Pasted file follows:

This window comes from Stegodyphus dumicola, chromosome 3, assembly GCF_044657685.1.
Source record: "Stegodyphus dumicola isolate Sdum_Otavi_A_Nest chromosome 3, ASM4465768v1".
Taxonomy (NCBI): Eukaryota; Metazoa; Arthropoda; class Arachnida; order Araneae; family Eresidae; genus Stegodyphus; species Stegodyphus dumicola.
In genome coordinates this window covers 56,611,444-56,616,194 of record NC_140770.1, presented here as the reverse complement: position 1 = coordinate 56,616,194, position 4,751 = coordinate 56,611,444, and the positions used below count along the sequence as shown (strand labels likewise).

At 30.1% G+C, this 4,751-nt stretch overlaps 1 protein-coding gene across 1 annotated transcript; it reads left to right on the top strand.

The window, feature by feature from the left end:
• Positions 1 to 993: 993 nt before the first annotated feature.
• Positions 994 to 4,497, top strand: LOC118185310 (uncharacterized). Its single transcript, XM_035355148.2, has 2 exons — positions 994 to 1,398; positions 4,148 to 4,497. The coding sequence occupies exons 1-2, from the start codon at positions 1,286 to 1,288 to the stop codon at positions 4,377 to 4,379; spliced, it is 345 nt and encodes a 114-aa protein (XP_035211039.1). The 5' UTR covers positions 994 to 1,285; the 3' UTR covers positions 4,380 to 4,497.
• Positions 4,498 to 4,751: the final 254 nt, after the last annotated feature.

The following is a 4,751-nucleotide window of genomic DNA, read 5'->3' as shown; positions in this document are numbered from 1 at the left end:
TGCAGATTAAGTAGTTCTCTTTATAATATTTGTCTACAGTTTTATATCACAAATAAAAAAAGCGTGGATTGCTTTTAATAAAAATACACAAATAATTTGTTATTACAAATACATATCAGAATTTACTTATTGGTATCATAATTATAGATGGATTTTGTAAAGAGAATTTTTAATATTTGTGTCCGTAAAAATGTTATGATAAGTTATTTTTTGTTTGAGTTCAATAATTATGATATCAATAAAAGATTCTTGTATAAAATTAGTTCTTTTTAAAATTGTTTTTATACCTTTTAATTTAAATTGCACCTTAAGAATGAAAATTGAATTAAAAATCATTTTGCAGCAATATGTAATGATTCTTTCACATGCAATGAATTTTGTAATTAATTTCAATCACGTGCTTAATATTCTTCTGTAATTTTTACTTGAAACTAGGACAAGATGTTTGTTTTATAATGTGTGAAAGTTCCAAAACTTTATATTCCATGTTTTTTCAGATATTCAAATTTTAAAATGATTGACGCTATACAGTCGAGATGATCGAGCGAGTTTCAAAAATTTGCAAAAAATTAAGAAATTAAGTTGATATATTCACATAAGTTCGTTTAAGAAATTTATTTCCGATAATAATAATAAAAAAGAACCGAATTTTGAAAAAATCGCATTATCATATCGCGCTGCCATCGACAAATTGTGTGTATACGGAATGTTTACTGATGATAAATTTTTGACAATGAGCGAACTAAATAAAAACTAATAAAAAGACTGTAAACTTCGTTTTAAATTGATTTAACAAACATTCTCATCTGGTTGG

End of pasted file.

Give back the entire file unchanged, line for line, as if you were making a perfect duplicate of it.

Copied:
This window comes from Stegodyphus dumicola, chromosome 3, assembly GCF_044657685.1.
Source record: "Stegodyphus dumicola isolate Sdum_Otavi_A_Nest chromosome 3, ASM4465768v1".
Taxonomy (NCBI): Eukaryota; Metazoa; Arthropoda; class Arachnida; order Araneae; family Eresidae; genus Stegodyphus; species Stegodyphus dumicola.
In genome coordinates this window covers 56,611,444-56,616,194 of record NC_140770.1, presented here as the reverse complement: position 1 = coordinate 56,616,194, position 4,751 = coordinate 56,611,444, and the positions used below count along the sequence as shown (strand labels likewise).

At 30.1% G+C, this 4,751-nt stretch overlaps 1 protein-coding gene across 1 annotated transcript; it reads left to right on the top strand.

The window, feature by feature from the left end:
• Positions 1 to 993: 993 nt before the first annotated feature.
• Positions 994 to 4,497, top strand: LOC118185310 (uncharacterized). Its single transcript, XM_035355148.2, has 2 exons — positions 994 to 1,398; positions 4,148 to 4,497. The coding sequence occupies exons 1-2, from the start codon at positions 1,286 to 1,288 to the stop codon at positions 4,377 to 4,379; spliced, it is 345 nt and encodes a 114-aa protein (XP_035211039.1). The 5' UTR covers positions 994 to 1,285; the 3' UTR covers positions 4,380 to 4,497.
• Positions 4,498 to 4,751: the final 254 nt, after the last annotated feature.

The following is a 4,751-nucleotide window of genomic DNA, read 5'->3' as shown; positions in this document are numbered from 1 at the left end:
TGCAGATTAAGTAGTTCTCTTTATAATATTTGTCTACAGTTTTATATCACAAATAAAAAAAGCGTGGATTGCTTTTAATAAAAATACACAAATAATTTGTTATTACAAATACATATCAGAATTTACTTATTGGTATCATAATTATAGATGGATTTTGTAAAGAGAATTTTTAATATTTGTGTCCGTAAAAATGTTATGATAAGTTATTTTTTGTTTGAGTTCAATAATTATGATATCAATAAAAGATTCTTGTATAAAATTAGTTCTTTTTAAAATTGTTTTTATACCTTTTAATTTAAATTGCACCTTAAGAATGAAAATTGAATTAAAAATCATTTTGCAGCAATATGTAATGATTCTTTCACATGCAATGAATTTTGTAATTAATTTCAATCACGTGCTTAATATTCTTCTGTAATTTTTACTTGAAACTAGGACAAGATGTTTGTTTTATAATGTGTGAAAGTTCCAAAACTTTATATTCCATGTTTTTTCAGATATTCAAATTTTAAAATGATTGACGCTATACAGTCGAGATGATCGAGCGAGTTTCAAAAATTTGCAAAAAATTAAGAAATTAAGTTGATATATTCACATAAGTTCGTTTAAGAAATTTATTTCCGATAATAATAATAAAAAAGAACCGAATTTTGAAAAAATCGCATTATCATATCGCGCTGCCATCGACAAATTGTGTGTATACGGAATGTTTACTGATGATAAATTTTTGACAATGAGCGAACTAAATAAAAACTAATAAAAAGACTGTAAACTTCGTTTTAAATTGATTTAACAAACATTCTCATCTGGTTGG